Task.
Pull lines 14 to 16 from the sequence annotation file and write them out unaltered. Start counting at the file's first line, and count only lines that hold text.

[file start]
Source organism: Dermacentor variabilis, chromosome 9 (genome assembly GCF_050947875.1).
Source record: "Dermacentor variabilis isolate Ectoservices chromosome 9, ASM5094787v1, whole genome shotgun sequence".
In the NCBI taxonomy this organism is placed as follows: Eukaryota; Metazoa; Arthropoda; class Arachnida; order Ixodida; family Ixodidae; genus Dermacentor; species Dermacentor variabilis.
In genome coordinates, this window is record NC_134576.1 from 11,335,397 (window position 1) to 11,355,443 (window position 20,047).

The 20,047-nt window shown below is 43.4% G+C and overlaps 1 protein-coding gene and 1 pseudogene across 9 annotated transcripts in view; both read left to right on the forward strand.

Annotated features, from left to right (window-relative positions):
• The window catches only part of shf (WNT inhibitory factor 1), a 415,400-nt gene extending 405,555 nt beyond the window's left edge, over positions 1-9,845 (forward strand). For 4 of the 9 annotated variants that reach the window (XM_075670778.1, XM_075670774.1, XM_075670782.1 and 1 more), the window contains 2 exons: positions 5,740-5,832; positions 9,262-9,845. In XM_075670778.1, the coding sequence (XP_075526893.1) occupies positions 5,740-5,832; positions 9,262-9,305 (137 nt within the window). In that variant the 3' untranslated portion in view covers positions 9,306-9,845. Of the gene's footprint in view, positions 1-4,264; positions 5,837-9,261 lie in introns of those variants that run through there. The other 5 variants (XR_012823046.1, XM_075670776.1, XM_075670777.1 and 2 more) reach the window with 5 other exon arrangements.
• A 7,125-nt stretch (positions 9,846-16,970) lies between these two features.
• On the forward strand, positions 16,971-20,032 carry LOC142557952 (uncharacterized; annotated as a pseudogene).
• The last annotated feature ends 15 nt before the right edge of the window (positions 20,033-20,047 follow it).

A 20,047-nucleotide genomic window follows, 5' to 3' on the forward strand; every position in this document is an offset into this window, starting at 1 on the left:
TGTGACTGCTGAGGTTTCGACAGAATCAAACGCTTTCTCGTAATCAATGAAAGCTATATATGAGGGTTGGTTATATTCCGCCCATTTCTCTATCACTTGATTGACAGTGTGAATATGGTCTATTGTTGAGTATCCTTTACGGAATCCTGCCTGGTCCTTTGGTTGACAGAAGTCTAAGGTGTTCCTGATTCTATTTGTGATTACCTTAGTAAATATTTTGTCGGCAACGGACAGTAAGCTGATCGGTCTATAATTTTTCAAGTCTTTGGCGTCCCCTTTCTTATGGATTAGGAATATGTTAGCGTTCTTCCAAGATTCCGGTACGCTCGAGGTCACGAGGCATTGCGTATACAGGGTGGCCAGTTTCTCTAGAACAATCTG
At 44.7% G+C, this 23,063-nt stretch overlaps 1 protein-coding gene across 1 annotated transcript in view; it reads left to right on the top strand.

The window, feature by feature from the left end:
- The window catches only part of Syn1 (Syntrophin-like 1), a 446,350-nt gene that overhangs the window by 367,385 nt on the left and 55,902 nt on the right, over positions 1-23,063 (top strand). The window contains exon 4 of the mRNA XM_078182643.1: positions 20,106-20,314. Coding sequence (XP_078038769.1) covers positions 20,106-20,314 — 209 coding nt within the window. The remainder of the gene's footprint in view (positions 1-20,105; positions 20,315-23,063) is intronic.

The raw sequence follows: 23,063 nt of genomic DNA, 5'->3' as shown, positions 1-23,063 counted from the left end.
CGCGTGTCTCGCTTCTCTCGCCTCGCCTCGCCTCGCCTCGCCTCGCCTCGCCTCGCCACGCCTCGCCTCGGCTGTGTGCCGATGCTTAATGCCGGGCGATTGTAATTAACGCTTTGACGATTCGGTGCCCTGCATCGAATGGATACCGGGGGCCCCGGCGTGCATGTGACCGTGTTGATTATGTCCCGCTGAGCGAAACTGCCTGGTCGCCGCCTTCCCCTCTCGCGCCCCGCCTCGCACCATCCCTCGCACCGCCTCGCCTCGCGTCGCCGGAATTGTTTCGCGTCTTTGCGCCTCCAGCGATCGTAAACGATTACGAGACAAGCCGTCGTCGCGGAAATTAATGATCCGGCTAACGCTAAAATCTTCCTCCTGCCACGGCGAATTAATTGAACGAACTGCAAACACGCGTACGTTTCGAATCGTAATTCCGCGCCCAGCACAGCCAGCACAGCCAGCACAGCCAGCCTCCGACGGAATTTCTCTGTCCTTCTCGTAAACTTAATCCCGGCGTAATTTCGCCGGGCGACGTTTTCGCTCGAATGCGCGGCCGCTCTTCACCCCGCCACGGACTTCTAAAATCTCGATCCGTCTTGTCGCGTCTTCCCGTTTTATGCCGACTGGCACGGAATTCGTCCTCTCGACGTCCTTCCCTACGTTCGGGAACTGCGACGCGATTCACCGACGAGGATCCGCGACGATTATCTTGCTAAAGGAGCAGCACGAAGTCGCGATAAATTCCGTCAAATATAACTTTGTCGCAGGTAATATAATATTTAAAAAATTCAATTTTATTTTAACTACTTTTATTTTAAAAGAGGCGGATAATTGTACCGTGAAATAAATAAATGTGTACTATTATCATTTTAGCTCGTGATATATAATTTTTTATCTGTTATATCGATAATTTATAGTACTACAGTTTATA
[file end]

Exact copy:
The window, feature by feature from the left end:
- The window catches only part of Syn1 (Syntrophin-like 1), a 446,350-nt gene that overhangs the window by 367,385 nt on the left and 55,902 nt on the right, over positions 1-23,063 (top strand). The window contains exon 4 of the mRNA XM_078182643.1: positions 20,106-20,314. Coding sequence (XP_078038769.1) covers positions 20,106-20,314 — 209 coding nt within the window. The remainder of the gene's footprint in view (positions 1-20,105; positions 20,315-23,063) is intronic.

The raw sequence follows: 23,063 nt of genomic DNA, 5'->3' as shown, positions 1-23,063 counted from the left end.